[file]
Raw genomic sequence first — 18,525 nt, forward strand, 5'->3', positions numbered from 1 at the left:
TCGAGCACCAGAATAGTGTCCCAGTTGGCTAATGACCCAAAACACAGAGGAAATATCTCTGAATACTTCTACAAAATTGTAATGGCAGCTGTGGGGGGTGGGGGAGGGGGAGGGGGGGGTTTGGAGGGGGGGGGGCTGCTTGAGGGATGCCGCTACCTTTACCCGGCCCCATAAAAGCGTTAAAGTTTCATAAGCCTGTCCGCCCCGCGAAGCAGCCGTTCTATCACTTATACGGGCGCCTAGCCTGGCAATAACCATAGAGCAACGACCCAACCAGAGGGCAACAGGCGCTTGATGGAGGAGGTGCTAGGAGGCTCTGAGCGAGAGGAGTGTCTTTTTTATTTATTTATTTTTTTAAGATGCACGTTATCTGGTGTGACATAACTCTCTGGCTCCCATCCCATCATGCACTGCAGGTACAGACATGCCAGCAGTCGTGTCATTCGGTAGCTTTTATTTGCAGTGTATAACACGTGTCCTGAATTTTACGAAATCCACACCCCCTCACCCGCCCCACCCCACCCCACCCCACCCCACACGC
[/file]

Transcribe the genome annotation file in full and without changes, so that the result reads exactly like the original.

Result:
Raw genomic sequence first — 18,525 nt, forward strand, 5'->3', positions numbered from 1 at the left:
TCGAGCACCAGAATAGTGTCCCAGTTGGCTAATGACCCAAAACACAGAGGAAATATCTCTGAATACTTCTACAAAATTGTAATGGCAGCTGTGGGGGGTGGGGGAGGGGGAGGGGGGGGTTTGGAGGGGGGGGGGCTGCTTGAGGGATGCCGCTACCTTTACCCGGCCCCATAAAAGCGTTAAAGTTTCATAAGCCTGTCCGCCCCGCGAAGCAGCCGTTCTATCACTTATACGGGCGCCTAGCCTGGCAATAACCATAGAGCAACGACCCAACCAGAGGGCAACAGGCGCTTGATGGAGGAGGTGCTAGGAGGCTCTGAGCGAGAGGAGTGTCTTTTTTATTTATTTATTTTTTTAAGATGCACGTTATCTGGTGTGACATAACTCTCTGGCTCCCATCCCATCATGCACTGCAGGTACAGACATGCCAGCAGTCGTGTCATTCGGTAGCTTTTATTTGCAGTGTATAACACGTGTCCTGAATTTTACGAAATCCACACCCCCTCACCCGCCCCACCCCACCCCACCCCACCCCACACGC